End-of-life care

In medicine, nursing and the allied health professions, end-of-life care (or EoLC) refers to health care, not only of patients in the final hours or days of their lives, but more broadly care of all those with a terminal illness or terminal disease condition that has become advanced, progressive and incurable.

End-of-life care requires a range of decisions, including questions of palliative care, patients' right to self-determination (of treatment, life), medical experimentation, the ethics and efficacy of extraordinary or hazardous medical interventions, and the ethics and efficacy even of continued routine medical interventions. In addition, end-of-life often touches upon rationing and the allocation of resources in hospitals and national medical systems. Such decisions are informed both by technical, medical considerations, economic factors as well as bioethics. In addition, end-of-life treatments are subject to considerations of patient autonomy. "Ultimately, it is still up to patients and their families to determine when to pursue aggressive treatment or withdraw life support."[1]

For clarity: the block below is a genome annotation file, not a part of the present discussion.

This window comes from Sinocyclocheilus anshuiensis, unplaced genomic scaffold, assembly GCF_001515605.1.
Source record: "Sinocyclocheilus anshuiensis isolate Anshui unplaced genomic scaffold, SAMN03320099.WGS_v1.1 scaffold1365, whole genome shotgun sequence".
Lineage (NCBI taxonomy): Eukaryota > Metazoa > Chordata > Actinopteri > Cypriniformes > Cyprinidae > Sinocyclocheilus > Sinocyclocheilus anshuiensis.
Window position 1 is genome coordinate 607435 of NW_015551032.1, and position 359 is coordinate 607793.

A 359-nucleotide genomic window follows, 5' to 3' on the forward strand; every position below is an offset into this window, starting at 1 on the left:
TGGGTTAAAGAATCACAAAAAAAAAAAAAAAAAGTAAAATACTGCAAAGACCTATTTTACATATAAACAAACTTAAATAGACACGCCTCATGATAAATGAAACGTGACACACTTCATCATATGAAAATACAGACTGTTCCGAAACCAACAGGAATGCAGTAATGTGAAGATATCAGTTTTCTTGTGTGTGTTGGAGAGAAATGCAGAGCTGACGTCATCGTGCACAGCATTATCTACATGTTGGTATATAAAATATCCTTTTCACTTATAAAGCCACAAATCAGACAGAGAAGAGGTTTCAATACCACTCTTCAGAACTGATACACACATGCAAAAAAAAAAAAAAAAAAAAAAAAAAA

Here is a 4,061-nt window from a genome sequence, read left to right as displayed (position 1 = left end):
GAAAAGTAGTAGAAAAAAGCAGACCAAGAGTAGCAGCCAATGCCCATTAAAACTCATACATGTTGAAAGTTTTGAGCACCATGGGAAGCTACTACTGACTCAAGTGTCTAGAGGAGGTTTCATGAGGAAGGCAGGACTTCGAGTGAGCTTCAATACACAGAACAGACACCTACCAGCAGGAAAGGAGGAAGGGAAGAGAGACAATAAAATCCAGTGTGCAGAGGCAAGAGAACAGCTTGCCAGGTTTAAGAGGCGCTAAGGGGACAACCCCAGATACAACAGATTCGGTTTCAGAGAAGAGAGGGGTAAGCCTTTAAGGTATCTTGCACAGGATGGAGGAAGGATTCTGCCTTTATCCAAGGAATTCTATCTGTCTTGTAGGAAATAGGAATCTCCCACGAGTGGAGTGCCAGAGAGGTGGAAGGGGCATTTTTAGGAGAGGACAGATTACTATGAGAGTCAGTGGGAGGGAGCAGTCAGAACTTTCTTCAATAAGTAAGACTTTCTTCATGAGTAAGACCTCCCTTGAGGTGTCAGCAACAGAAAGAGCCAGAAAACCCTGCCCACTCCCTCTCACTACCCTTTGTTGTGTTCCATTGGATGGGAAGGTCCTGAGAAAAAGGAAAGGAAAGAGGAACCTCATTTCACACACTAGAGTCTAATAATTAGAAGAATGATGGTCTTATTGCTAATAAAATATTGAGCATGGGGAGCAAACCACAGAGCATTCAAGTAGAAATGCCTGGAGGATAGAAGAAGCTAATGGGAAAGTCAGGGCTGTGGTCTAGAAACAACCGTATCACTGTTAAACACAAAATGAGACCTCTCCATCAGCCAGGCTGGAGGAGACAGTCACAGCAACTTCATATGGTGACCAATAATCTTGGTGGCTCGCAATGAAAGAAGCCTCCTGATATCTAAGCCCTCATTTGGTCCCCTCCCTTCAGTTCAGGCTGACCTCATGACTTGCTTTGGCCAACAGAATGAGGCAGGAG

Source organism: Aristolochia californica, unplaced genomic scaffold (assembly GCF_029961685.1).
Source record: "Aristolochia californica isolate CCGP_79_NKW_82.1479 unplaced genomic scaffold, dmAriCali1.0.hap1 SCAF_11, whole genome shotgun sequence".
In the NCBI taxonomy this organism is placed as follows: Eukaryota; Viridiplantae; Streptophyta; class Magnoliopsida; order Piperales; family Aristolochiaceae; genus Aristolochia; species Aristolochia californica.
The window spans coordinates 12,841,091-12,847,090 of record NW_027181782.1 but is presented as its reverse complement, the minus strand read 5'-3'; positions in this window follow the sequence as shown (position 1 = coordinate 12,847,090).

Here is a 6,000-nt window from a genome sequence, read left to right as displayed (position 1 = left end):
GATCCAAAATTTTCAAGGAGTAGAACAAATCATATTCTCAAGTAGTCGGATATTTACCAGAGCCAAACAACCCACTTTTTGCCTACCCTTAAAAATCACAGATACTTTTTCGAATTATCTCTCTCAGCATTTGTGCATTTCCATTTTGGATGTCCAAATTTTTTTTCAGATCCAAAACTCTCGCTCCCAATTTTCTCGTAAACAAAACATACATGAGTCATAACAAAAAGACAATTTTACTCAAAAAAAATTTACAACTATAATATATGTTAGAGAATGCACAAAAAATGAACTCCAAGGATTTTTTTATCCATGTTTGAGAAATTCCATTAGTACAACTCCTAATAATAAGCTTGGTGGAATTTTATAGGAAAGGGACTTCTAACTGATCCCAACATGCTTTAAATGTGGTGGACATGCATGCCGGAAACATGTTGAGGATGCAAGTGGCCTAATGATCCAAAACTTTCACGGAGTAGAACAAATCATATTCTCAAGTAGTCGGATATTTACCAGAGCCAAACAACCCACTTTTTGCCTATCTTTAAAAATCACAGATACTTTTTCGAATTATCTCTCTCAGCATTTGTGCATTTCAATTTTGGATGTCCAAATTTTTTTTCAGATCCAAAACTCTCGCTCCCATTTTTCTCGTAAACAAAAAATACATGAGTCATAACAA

National perspectives


In 2012, Statistics Canada's General Social Survey on Caregiving and care receiving[2] found that 13% of Canadians (3.7 million) aged 15 reported that at some point in their lives they had provided end-of-life or palliative care to a family member or friend. For those in their 50s and 60s, the percentage was higher, with about 20% reporting having provided palliative care to a family member or friend. Women were also more likely to have provided palliative care over their lifetimes, with 16% of women reporting having done so, compared with 10% of men. These caregivers helped terminally ill family members or friends with personal or medical care, food preparation, managing finances or providing transportation to and from medical appointments.[3]